We liked catfish and carp, both plentiful in the river. Whatever we caught became supper, pan fried fresh from the river. When we caught a few extra carp, I canned it. Personally, I never understood why some people turned their noses up at carp. It's a big meaty fish and delicious canned or fresh cooked.
Carp are suckers for doughballs. To ensure a catch I made doughball bait from Herb's secret recipe. Just in case you'd like to try your hand at catching carp, I'll break Herb's rule and let you in on our secret.
OUR SECRET RECIPE FOR DOUGH BALLS
Stir together 2 eggs, 1 cup flour, 1 cup cornmeal, a splash of vanilla, and generous spoonfull of molasses until it makes a heavy dough. If it isn't thick enough to roll, add a bit more flour and cornmeal until you find the right consistency.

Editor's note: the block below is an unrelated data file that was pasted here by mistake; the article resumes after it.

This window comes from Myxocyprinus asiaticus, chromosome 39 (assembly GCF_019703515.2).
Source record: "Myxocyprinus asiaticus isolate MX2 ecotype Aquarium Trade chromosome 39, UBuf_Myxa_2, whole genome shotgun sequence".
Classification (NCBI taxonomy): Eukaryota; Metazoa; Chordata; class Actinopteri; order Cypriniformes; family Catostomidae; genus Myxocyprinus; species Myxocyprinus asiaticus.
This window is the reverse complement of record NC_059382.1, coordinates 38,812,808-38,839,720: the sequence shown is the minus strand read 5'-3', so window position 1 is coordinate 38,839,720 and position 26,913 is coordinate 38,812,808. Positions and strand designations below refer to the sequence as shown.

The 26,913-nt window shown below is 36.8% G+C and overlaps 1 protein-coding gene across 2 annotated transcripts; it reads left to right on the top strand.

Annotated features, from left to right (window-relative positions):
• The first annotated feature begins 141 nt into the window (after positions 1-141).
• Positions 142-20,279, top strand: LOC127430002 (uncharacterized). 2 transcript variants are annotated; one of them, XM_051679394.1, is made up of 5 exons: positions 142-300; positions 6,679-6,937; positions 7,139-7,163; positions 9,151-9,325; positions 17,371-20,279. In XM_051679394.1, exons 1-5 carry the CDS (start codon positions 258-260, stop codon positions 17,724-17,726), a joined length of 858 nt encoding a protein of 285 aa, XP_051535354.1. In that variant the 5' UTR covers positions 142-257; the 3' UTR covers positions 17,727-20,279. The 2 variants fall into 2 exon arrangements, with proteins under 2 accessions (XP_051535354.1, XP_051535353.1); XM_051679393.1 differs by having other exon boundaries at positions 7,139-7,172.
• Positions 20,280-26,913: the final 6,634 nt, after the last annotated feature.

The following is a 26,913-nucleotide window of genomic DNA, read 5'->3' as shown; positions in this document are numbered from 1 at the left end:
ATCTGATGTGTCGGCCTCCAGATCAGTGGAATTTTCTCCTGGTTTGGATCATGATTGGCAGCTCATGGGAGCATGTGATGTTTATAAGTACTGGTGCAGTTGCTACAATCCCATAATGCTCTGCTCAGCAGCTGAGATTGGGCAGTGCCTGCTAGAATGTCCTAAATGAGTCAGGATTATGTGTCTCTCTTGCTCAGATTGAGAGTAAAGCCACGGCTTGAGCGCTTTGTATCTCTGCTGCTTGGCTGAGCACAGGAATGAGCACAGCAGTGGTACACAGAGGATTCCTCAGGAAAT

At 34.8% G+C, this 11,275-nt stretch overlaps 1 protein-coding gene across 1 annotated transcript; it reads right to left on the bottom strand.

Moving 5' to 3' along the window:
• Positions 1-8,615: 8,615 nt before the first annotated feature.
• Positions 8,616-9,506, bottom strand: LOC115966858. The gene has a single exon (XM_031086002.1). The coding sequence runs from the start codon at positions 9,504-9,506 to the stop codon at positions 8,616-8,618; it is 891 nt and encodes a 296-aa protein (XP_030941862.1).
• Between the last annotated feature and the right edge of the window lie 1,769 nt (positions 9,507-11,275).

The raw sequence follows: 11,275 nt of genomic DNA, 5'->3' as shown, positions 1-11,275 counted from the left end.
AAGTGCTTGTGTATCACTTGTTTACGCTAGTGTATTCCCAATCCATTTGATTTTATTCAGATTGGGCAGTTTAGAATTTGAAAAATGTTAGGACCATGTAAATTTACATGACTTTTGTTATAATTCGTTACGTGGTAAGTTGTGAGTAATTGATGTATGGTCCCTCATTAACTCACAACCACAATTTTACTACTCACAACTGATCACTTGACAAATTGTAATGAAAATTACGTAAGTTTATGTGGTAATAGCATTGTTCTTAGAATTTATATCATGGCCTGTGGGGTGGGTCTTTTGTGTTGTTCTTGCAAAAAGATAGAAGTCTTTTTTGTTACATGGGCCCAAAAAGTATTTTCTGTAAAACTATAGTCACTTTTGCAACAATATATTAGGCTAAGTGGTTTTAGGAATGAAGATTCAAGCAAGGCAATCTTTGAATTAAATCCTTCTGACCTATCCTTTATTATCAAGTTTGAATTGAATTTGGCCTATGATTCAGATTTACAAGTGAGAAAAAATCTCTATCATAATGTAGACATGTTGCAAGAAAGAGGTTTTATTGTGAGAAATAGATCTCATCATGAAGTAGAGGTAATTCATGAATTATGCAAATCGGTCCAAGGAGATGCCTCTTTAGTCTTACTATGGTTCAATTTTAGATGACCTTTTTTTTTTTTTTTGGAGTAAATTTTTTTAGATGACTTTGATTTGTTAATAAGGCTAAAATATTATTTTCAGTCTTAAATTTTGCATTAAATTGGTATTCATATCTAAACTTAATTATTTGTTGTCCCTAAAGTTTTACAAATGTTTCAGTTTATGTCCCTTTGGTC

You can vary the recipe depending on how many doughballs you want.
Roll into balls about the size of a quarter. Store in a plastic container in the fridge until you want to use them.
It's a lot tastier than you imagine!!
Wash carp in fresh water. Make sure it's cleaned, scaled. Cut fish into chunks that will fit into canning jars.
Dissolve 1 cup salt in 1 gallon water a NON-METAL container. Soak fish in brine 1 hour, then drain for 10 minutes. Pack into clean sterile jars to within an inch of top. DO NOT add liquid. Seal jars with sterilized lids & rings. Cook in pressure cooker for 100 minutes at 10# presure.